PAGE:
Over the past few days, most of the coverage here at Bearing Arms has focused on those elected officials who are doing everything in their power to ensure that their constituents can’t acquire firearms and ammunition during the current shelter-in-place orders across the country. However, there are plenty of law enforcement agencies around the country who are doing the opposite. They’re taking steps to ensure that concealed carry applications are still being processed and approved, and they definitely deserve some attention and recognition.
In Pennsylvania, the Blair County Sheriff’s Office is extending their hours of operation, since all concealed carry applications are now being done by appointment.
Sheriff James Ott noted that his office recognizes the difficulties of scheduling an appointment, and to address the inability of some people to make daytime appointments, evening hours will be offered from 5 to 9 p.m. Monday through Friday.
An appointment is necessary; to make one, call 693-3100. Ott said the office is working to schedule appointments as soon as possible and he wanted to thank residents for their cooperation and understanding during the COVID-19 situation.
The Westmoreland County Sheriff is also planning on re-opening his office for those applying for concealed carry applications beginning Monday.
“We were getting a lot of blow back,” [Sheriff James] Albert said about his decision earlier this month to suspend the service as part of the county’s response to the coronavirus outbreak.
The permitting program will operate out of the sheriff’s department offices in the basement of the county courthouse by appointment only from 9 a.m. to 3 p.m. starting March 30. Residents seeking a permit must call the sheriff’s office at 724-830-3457 for an appointment. Upon arrival at the courthouse, they will be escorted to the sheriff’s office by a deputy, Albert said.
The decision to suspend the program originally was made in an effort to promote social distancing and reduce the number of visitors to the courthouse. After receiving complaints from the public, Albert revisited the decision and consulted with county lawyers, who determined that he was required to resume offering the permitting.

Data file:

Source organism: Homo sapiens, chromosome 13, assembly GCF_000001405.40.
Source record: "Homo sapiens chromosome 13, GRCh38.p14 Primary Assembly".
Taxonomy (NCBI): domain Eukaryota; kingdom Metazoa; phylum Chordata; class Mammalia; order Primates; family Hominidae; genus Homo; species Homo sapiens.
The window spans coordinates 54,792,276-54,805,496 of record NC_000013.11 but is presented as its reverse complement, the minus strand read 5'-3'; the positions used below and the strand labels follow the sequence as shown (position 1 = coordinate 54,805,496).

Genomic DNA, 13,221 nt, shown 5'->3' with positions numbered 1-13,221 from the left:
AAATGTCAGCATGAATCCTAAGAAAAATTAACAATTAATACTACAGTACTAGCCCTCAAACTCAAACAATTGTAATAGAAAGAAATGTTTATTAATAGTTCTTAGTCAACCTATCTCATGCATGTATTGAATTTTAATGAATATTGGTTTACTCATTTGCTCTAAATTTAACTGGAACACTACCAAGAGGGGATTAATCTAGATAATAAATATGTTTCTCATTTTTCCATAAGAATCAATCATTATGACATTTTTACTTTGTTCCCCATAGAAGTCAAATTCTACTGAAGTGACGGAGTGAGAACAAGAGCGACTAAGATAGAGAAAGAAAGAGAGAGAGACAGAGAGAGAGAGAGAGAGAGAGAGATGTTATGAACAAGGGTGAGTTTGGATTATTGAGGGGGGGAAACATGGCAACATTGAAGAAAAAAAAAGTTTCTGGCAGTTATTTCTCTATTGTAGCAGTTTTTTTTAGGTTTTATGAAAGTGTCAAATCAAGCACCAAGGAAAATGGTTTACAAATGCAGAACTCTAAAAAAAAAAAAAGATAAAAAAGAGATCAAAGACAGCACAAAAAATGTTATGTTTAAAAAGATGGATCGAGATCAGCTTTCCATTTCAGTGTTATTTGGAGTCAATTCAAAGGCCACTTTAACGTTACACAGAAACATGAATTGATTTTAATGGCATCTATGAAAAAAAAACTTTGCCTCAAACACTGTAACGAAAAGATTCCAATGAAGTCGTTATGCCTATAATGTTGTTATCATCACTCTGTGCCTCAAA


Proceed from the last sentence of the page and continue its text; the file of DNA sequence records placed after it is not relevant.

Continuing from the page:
“Gun sales have been breaking records over the last two weeks and people want their licenses,” Albert said.
Down in North Carolina, Randolph County Sheriff Gregory Seabolt has set up a Mobil Command Center to ensure that residents can still have their pistol purchase permits approved.
According to the Randolph County Sheriff’s Office, gun permit applications in Randolph County have significantly increased since the beginning of the COVID-19 pandemic.
Because of this, the Sheriff’s Office said it has been unable to reduce the number of officers needed in the Records and Permitting Division, as recommended by public health officials and requested by the County Manager. In addition, these applications have actually increased the number of citizens visiting the Sheriff’s Office.
With the Mobile Command Center now in the parking lot, permitting Officers are posted inside accepting and assisting with applications, as well as issuing purchase permits and concealed carry permits that have already been approved.
Now, the Randolph County Sheriff isn’t processing new concealed carry licenses because their fingerprinting has been suspended, but unlike the Wake County Sheriff’s Office, they are at least ensuring that residents can purchase a handgun during the declared emergency.
In Las Vegas, Nevada, the Metropolitan Police Department has opened up an online concealed carry application portal that allows for people to submit their information without having to come in contact with any office staff.
In order to use the online application, citizens much have already completed the safety course and received their certificate prior to filling out the application. Those certificates are good for one year, LVMPD said.
LVMPD’s new online CCW permit application allows people to electronically apply, remit payment and schedule their appointment, according to the release.
Kudos to these agencies and others that are getting creative in order to continue processing concealed carry licenses or pistol purchase permits. I think every gun owner (and would-be gun owner) understands the need for these law enforcement agencies to try to keep employees healthy and coronavirus free, but it’s clear that agencies can do so without simply putting a halt to all new licenses and permits. These sheriffs are doing the right thing, and they should be applauded for taking the necessary steps to ensure that their residents aren’t denied their Second Amendment rights during the current crisis.